Japanese designer Yuta Takahashi has proposed a smartphone app that would provide information and warnings about tsunamis, which could save lives during events like the devastating Tōhoku earthquake five years ago (+ slideshow).
Tsunamis occur when a shift in the Earth's crust displaces the surrounding water, forming large waves that can cause widespread damage when they crash on land.
A 9.0 magnitude earthquake – known as the Tōhoku earthquake or the Great East Japan Earthquake – struck off the coast of Japan on Friday 11 March 2011, five years ago today.
The quake was the most powerful in the country's history, and the resulting tsunami killed over 15,000 people and caused devastation along the coastline.
Takahashi hopes that the app could help speed up evacuation in an emergency and minimise the number of casualties if a similar event occurred again.
"According to results of a tsunami study by Wearhernews, two minutes is the mean average for determining life and death at the start of evacuation," said Takahashi.
"For the announcement of tsunami danger during an emergency, it is important that evacuation be called for at the earliest moment," he said. "For this reason we are proposing the Tsunami App. We want to work to save as many lives as possible in the event of a disaster."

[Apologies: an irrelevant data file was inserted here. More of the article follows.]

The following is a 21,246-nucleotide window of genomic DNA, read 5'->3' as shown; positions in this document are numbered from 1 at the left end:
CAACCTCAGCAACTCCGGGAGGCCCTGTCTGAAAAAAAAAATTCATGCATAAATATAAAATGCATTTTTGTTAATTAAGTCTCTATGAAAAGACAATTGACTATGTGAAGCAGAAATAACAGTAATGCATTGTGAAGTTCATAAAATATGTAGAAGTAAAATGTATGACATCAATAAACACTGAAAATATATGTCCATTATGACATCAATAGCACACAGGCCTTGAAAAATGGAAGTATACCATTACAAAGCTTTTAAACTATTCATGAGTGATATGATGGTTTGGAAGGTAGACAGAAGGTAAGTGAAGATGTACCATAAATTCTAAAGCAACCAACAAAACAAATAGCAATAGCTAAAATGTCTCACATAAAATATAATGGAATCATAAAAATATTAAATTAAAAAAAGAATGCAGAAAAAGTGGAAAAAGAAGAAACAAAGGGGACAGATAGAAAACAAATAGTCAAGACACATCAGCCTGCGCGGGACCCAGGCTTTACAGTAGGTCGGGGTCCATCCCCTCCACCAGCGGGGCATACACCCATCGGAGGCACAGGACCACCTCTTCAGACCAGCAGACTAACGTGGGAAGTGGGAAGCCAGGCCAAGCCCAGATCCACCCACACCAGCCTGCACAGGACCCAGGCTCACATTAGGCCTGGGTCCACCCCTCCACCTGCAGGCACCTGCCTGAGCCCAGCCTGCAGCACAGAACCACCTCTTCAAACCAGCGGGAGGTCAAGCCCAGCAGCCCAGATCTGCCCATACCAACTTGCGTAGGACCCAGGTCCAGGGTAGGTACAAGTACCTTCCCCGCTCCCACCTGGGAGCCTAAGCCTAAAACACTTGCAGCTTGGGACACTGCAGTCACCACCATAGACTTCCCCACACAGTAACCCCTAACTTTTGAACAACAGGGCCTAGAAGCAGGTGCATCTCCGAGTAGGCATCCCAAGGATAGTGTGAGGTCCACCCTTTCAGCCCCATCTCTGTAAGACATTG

The app would use a smartphone's built-in global positioning system (GPS) to calculate the user's current location.
Paired with the seismic data gathered from the meteorological agency, it would predict the height of the tsunami wave at the location and send warnings of the danger until the tsunami hit.
Simple graphics would display a five-tier number system, three colours, and three indicators to provide warning information.
The warnings range from an low-level advisory indicating that a tsunami risk has been detected, through to a major tsunami warning.
After the 2011 earthquake, many architects and designers joined the Help Japan campaign to raise money for the rebuilding effort. In the years that followed, Nendo designed a minimal emergency kit filled with supplies and a fan-shaped memorial for the victims by Koishikawa Architects was opened.
Photography is by Yuta Kuwahara.
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